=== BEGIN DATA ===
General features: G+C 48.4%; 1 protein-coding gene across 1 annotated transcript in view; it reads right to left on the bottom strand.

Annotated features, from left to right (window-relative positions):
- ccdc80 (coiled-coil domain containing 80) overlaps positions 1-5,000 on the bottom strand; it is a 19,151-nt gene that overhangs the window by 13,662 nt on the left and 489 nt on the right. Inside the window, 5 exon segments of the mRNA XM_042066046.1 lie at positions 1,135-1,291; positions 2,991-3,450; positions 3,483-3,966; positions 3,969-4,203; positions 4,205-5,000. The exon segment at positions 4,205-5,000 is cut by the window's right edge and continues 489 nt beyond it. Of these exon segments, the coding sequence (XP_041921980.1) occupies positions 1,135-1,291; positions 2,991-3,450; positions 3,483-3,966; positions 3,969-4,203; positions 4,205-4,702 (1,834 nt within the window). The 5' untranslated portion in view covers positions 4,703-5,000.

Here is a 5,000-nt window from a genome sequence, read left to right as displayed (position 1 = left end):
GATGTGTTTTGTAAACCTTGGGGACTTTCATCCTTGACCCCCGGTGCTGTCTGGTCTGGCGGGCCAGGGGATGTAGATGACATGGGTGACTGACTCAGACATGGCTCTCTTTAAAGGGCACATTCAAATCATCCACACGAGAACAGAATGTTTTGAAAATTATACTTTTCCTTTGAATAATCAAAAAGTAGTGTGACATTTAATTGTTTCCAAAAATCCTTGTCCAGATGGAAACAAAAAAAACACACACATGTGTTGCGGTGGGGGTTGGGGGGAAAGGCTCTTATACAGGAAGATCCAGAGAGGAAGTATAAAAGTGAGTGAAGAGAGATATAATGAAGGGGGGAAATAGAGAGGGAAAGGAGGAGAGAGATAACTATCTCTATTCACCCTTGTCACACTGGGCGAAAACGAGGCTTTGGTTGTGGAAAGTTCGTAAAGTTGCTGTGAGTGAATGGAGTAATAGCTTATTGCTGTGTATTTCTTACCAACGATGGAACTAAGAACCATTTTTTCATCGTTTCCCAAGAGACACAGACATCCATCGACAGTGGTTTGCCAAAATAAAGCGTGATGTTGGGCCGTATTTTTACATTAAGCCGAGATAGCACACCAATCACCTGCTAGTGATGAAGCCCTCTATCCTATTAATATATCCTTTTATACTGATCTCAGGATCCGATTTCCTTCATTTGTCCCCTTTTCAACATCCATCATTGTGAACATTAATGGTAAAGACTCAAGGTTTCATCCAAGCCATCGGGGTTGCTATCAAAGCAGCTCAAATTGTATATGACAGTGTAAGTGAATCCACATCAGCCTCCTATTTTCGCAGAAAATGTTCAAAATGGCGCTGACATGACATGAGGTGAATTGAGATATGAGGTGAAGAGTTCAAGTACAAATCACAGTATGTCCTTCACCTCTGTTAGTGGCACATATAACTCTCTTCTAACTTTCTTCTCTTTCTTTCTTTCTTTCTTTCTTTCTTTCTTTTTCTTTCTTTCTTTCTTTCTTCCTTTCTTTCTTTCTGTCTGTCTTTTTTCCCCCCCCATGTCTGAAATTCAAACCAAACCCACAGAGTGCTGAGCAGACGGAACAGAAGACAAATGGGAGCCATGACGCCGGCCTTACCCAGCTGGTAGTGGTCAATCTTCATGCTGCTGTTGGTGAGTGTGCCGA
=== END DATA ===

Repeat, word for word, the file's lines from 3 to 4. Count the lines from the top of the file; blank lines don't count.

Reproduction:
- ccdc80 (coiled-coil domain containing 80) overlaps positions 1-5,000 on the bottom strand; it is a 19,151-nt gene that overhangs the window by 13,662 nt on the left and 489 nt on the right. Inside the window, 5 exon segments of the mRNA XM_042066046.1 lie at positions 1,135-1,291; positions 2,991-3,450; positions 3,483-3,966; positions 3,969-4,203; positions 4,205-5,000. The exon segment at positions 4,205-5,000 is cut by the window's right edge and continues 489 nt beyond it. Of these exon segments, the coding sequence (XP_041921980.1) occupies positions 1,135-1,291; positions 2,991-3,450; positions 3,483-3,966; positions 3,969-4,203; positions 4,205-4,702 (1,834 nt within the window). The 5' untranslated portion in view covers positions 4,703-5,000.

Here is a 5,000-nt window from a genome sequence, read left to right as displayed (position 1 = left end):